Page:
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Adorable little babies saved by mass spectrometry

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I haven’t jumped back into science blogging in almost a year now. So I figured I may as well start with an eye-catching headline.

Wait, I was going to tell you about analytical chemistry, right? It’s a field of study where we do exactly what it sounds like: We analyze chemicals. You may also see the term chemical analysis which makes it a bit more clear. If you have a sample, and inside that sample there are substances that you need to identify (what is it?) or quantify (how much?), you turn to an analytical chemist.

One of the analytical chemist’s tools is the mass spectrometer, or MS. Depending on the type of MS, you can start with a solid, liquid or gaseous sample and answer questions about the atoms or molecules inside of it. But why do you care? Well here are some examples of questions that might involve MS in answering them:

  • Does this multivitamin actually match what it says on the ingredients label?
  • Are there pesticides or toxic heavy metals in this produce that was grown half a world away in a country I’ve never been to?
  • Was this man’s death the result of a poisoning?
  • Are these children’s toys really lead-free and BPA-free?
  • Is the soil on this vacant lot too contaminated to plant a community garden?
  • Are there dangerous impurities in these street drugs?

So where do adorable little babies fit into this? And believe me, I have a stake in this, because last year my beautiful niece was brought into this world. There are a number of rare disorders that any child could be born with, and these are not always obvious to parents or health care providers. However these disorders do leave chemical traces in the blood or urine that can be detected very efficiently by MS. Critically, these disorders are treatable, but health outcomes are significantly improved with early detection. All newborns in Canada receive some type of newborn screening although the number of conditions detected vary from province to province.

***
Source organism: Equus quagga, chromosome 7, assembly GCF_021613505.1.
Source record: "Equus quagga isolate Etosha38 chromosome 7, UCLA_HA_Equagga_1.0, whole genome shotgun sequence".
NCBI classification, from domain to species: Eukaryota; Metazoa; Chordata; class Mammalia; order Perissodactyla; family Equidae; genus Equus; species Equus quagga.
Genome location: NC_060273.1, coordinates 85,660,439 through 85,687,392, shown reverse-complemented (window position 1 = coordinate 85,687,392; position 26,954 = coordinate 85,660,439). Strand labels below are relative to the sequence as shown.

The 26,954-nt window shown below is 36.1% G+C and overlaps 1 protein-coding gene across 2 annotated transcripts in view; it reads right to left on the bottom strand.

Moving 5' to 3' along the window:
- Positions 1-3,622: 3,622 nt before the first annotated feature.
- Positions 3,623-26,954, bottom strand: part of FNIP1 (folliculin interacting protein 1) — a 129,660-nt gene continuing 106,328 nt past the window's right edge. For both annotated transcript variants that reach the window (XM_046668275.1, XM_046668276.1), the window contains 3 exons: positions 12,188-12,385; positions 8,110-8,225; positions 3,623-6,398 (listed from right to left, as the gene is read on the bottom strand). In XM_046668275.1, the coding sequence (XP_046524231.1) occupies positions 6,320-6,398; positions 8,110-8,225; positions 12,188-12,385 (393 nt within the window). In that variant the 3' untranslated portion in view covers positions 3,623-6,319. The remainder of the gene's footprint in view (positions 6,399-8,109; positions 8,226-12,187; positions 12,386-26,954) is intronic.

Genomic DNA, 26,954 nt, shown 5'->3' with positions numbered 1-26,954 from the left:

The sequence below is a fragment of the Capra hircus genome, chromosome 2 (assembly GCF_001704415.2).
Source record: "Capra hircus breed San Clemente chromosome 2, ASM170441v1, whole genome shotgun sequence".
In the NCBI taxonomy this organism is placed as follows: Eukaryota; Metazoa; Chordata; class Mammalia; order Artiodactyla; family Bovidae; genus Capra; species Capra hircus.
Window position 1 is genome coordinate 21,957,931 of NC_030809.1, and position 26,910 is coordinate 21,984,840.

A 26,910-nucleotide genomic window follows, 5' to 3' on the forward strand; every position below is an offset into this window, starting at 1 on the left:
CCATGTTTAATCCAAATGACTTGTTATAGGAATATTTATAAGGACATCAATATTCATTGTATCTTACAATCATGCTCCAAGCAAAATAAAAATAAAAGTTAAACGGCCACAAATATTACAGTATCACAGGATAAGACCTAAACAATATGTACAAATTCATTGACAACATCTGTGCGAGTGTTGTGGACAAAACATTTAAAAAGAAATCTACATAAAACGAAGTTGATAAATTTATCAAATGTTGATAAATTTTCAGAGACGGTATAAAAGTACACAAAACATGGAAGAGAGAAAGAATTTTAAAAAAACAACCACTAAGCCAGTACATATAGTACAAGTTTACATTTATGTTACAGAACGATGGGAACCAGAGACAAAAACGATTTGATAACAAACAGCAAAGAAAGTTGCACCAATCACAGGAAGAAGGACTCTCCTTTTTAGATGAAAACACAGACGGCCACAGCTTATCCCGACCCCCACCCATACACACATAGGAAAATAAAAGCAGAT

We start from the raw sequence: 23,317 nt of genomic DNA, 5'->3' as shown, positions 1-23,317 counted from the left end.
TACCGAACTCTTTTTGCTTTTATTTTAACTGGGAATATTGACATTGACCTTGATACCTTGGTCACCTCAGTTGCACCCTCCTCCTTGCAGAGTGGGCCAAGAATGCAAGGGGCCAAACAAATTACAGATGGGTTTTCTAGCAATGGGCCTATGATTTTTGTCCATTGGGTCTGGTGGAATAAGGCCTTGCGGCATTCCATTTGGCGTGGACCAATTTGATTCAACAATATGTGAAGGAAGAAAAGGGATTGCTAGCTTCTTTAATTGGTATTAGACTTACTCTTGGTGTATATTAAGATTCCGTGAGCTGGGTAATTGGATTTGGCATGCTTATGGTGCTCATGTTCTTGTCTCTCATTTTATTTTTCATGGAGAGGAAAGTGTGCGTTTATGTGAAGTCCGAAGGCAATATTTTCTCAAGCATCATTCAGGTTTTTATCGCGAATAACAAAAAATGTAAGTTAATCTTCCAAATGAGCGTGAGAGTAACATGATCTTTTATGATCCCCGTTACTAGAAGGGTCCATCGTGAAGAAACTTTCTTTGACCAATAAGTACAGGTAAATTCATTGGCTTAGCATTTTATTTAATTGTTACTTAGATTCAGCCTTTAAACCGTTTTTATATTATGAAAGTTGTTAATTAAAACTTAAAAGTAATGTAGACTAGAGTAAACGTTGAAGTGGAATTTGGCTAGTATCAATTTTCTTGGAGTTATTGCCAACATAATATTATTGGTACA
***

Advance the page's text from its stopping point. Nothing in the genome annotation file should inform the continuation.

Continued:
One such disorder is called phenylketonuria or PKU. An individual with PKU cannot eat normal sources of dietary protein. All proteins are made up of chains of amino acids, and one in particular called phenylalanine is the culprit here. Most of us have an enzyme that transforms phenylalanine into another essential amino acid called tyrosine. PKU means that the enzyme is missing and instead phenylalanine builds up in the body. This buildup interferes with brain function, and untreated children will tend to be misread as developmentally disabled, hyperactive, and plagued with other lifelong chronic health problems. The blood levels of phenylalanine and tyrosine can be compared in an MS-based newborn screening program to detect PKU as soon as possible. Those with PKU must eat a low-protein diet supplemented with specially designed protein formulations which exclude phenylalanine. While this is not an easy road to follow, early detection and treatment of PKU can give a child the chance to grow up with normal brain function and live out a healthy life.

Mass spectrometry may not be adorable in its own right, but it is a powerful type of analysis that can save lives. Do you ever wonder what other secrets may lie in the innumerable atoms and molecules that make up the world around us?

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Written by Charles in Toronto

September 8, 2013 at 4:32 PM

Posted in Chemistry

Tagged with , ,